‚Freedom Wine‘: China’s Bullying of Australia Is Watched Closely in Europe

Written by | Friday, December 11th, 2020
@Eubulletin

China recently imposed anti-dumping duties of up to 212% on Australian wine, the latest in a slew of measures curbing imports from coal to copper to barley. As China’s Foreign Ministry spokesperson subsequently said, ties between Beijing and Canberra deteriorated because Australia “took wrong measures on issues bearing on China’s core interests.” To Beijing, the attacks on Australia are meant to deter others like the European Union, Canada and Japan from joining a US-led campaign to counter China’s rise. To that end, Communist Party officials see the current Australian government as an easy target: China accounts for about 35% of Australia’s total trade, three times more than the next highest country, Japan. Australia accounts for less than 4% of China’s commerce.
Thus, members of the Inter-Parliamentary Alliance on China (IPAC), a group comprising more than 200 MPs from 19 different countries which aims to achieve “reform on how democratic countries approach China”, launched a campaign to encourage people to drink Australian wine in December. In a short video, parliamentarians from a host of countries including the US, UK, Germany, Japan, Italy, New Zealand and Norway said Beijing’s decision to impose devastating import tariffs on Australian winemakers amounted to “authoritarian bullying”. They’re all pledged to drin Australian wine to “stand against authoritarian bullying” in response to brutal trade tariffs slapped on the country by China amid an escalating diplomatic standoff.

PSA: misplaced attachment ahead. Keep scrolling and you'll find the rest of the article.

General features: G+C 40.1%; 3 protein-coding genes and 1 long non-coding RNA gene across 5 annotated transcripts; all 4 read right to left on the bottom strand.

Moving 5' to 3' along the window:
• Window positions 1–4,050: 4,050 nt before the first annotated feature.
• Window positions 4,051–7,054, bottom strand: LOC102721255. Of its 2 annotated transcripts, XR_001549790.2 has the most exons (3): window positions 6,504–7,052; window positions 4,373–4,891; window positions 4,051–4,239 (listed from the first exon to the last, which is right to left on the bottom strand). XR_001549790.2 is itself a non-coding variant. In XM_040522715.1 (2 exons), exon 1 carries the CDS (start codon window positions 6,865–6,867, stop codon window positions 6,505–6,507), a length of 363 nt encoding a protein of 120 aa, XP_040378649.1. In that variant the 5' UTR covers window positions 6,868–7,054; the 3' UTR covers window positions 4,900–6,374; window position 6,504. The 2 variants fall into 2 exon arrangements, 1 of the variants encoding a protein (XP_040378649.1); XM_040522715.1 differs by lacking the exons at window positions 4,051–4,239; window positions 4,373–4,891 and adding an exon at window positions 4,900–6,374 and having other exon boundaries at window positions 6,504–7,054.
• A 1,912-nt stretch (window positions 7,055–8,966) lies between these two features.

But while China’s economic offensive against Australia is partly designed to warn countries against vocally opposing Beijing’s interests, particularly with Joe Biden looking to unite US allies, this Communist Party’s policy is already showing signs of backfiring. China’s moves are adding to worries about its use of economic coercion, and will likely push middle powers closer to the US camp. “Biden is planning to resume US international policy after a four-year hiccup,” said Jeff Moon, the US’s assistant trade representative for China for part of the Obama administration, adding that the scope of China’s actions against Australia was “breathtaking.” “The leverage is to work together,” he added. “That is what they most fear, and they see that coming.”
While it’s still unclear how exactly that would work, several key groupings including the Quad – the US, Australia, Japan and India – as well as Five Eyes – the US, UK, Australia, Canada and New Zealand – have been revived in recent years. New initiatives have also been floated, including one that would give countries an alternative to Huawei Technologies Co. for 5G networks and another that would find alternative supply chains to China. The Trump administration is reportedly formulating a joint retaliation plan that would allow the West to push back against the kind of economic coercion China is inflicting on Australia. And the European Union also plans to call on the US to seize a “once-in-a-generation” opportunity to forge a new global alliance that would counter China.

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